Eric Denna, CIO the University of Utah and Utah System of degree, is the 2014 Viewpoints department editor for EDUCAUSE Review.
In accordance with a recent find the expression "altering business model" on Chronicle of advanced schooling web site, the word had been used significantly more than 2, 000 times in the past 3 years. A fast reading of also are just some of the recommendations reveals the term is used rather loosely—which seems ironic for a community that prides it self on precision in language. This lack of precision implies that though there is considerable desire for the word, there's little contract on what it indicates.
Furthermore, the possible lack of precision into the use of the term "business model" is resulting in gross generalizations, careless thinking, and impractical expectations in regards to the nature and future of the enterprize model of degree. This permits others—others outside greater education—to drive the discussion, with little to no rigor and even less understanding of the annals and nature of higher education, aside from its future. The collective decreased understanding in regards to the nature of a company model in higher education leads to academics becoming omitted from vital plan discussions during the organization, regional, condition, and federal levels—where most are equally unclear concerning the nature of business designs generally and within advanced schooling especially.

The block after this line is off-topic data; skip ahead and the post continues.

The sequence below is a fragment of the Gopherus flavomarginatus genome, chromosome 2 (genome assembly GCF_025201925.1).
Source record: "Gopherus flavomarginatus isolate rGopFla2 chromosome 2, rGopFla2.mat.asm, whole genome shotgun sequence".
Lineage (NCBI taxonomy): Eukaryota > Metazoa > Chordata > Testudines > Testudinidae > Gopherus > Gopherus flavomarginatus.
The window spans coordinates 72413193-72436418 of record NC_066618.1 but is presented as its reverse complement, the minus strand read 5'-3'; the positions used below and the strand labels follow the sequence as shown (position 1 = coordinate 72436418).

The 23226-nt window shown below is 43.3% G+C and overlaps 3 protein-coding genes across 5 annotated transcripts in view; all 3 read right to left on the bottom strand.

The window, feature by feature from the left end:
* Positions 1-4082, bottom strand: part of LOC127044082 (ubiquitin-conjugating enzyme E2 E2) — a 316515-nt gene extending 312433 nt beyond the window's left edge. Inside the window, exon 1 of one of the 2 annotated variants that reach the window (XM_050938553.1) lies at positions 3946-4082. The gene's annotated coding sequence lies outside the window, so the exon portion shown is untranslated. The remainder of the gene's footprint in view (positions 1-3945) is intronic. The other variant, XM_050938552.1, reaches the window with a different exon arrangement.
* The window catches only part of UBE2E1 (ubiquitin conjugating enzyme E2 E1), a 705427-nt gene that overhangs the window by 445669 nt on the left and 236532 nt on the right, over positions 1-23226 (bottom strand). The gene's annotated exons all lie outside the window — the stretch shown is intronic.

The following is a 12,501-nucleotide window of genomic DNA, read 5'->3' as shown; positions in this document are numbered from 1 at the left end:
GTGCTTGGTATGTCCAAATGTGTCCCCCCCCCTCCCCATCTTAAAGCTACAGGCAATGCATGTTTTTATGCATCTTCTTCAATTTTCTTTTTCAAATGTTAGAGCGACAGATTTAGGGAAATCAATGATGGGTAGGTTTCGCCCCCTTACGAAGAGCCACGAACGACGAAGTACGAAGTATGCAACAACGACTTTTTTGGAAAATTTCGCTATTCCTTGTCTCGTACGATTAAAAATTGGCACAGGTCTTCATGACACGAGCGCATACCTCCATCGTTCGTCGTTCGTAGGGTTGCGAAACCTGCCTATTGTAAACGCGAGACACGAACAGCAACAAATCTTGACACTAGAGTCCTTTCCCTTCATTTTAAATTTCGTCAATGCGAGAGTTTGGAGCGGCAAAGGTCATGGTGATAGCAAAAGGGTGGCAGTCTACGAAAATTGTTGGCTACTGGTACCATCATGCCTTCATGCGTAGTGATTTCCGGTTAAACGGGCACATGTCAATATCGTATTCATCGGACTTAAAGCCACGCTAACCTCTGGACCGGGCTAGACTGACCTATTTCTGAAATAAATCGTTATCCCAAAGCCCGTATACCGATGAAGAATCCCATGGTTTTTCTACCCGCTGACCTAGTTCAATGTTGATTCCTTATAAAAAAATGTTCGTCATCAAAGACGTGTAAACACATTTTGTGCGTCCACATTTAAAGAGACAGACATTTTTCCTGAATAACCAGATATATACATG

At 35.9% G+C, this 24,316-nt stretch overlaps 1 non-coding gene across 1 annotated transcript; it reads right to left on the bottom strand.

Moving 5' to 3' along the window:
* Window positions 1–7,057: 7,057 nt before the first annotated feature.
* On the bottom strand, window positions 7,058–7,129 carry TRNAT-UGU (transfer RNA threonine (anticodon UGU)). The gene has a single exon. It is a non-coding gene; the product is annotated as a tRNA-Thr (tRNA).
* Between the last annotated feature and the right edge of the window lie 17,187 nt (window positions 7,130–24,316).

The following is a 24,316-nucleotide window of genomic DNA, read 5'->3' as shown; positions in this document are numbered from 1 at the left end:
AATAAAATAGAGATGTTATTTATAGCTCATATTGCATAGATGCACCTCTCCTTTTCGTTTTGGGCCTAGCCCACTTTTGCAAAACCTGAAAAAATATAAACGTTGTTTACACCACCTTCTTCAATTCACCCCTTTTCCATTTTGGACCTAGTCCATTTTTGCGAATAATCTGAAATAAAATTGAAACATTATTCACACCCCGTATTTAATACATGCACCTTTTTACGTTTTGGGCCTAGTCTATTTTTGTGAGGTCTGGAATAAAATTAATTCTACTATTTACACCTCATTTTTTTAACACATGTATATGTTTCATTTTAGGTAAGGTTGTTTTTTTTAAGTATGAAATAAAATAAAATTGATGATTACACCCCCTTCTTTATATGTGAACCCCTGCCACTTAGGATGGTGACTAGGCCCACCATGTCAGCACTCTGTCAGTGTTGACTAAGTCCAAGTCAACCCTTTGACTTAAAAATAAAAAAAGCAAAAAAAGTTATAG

To produce matters worse, responses into the term "business design" within higher education cover anything from "higher training is certainly not a ^#percent$@* business" to "what worldwide is a small business design?" Because of this, those of us in higher education come off as naïve at the best and as head-in-the-sand intransigents at the worst. To numerous, we be seemingly saying: "Let the remaining areas for the economy—whether medicine, building, manufacturing, publishing, governments (all amounts), government agencies, professional solutions, activity, libraries, whatever—enjoy being disrupted. Higher education is different."